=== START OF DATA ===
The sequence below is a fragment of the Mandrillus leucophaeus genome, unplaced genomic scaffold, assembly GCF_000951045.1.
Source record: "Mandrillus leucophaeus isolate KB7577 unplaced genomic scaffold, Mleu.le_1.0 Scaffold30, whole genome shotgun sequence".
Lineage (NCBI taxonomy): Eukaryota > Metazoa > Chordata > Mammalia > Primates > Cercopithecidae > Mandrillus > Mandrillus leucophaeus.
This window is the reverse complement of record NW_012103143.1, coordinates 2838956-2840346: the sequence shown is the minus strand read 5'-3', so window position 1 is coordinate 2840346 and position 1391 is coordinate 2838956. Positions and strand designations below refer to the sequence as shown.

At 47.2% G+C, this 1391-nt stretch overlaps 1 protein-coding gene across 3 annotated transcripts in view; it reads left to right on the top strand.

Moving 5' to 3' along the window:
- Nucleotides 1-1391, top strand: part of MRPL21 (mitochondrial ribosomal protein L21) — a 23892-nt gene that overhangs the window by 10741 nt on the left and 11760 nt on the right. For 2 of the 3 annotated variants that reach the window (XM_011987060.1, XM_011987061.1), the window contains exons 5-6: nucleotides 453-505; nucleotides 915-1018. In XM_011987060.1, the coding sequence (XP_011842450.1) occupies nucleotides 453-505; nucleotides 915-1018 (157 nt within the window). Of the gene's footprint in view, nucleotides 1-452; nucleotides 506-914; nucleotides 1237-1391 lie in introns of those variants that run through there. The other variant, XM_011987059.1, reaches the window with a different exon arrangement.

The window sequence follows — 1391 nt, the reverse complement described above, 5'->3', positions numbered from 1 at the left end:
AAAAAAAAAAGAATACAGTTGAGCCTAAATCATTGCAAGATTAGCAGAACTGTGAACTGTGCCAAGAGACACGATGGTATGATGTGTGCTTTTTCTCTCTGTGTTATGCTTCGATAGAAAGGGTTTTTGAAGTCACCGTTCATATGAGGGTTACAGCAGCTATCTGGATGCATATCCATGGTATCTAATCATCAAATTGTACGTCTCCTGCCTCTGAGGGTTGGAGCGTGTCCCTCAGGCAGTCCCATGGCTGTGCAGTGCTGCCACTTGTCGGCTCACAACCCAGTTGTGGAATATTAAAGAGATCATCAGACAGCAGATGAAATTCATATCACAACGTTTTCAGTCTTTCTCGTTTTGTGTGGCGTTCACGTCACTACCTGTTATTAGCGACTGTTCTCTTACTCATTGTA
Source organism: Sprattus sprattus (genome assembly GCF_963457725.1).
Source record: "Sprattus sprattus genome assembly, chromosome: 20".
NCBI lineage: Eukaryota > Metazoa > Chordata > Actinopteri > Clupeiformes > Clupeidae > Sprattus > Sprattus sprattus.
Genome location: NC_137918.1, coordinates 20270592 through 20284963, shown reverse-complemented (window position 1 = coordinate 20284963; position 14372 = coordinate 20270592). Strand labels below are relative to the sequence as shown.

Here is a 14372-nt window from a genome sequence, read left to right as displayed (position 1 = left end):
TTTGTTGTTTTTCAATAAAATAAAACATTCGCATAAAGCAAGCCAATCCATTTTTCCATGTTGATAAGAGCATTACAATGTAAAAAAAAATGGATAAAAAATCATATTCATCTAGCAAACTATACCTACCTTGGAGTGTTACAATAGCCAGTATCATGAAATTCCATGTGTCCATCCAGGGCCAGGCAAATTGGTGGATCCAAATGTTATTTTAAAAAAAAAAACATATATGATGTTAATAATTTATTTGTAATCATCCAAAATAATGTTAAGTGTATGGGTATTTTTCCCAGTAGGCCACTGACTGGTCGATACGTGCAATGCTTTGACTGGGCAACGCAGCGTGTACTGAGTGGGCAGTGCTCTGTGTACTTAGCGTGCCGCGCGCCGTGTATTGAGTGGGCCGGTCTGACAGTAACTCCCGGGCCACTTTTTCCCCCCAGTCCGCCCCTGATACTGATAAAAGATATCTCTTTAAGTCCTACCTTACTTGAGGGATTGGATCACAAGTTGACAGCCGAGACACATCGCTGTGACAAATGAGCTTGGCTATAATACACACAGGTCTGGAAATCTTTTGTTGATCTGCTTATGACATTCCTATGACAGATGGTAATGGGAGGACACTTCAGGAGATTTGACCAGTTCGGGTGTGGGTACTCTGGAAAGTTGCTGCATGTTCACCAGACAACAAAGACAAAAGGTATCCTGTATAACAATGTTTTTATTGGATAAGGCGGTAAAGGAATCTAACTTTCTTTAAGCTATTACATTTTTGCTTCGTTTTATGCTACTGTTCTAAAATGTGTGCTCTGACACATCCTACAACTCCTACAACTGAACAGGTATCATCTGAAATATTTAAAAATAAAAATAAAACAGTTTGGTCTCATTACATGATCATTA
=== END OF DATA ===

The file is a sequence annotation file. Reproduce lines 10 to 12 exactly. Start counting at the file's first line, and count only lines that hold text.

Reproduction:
Source organism: Sprattus sprattus (genome assembly GCF_963457725.1).
Source record: "Sprattus sprattus genome assembly, chromosome: 20".
NCBI lineage: Eukaryota > Metazoa > Chordata > Actinopteri > Clupeiformes > Clupeidae > Sprattus > Sprattus sprattus.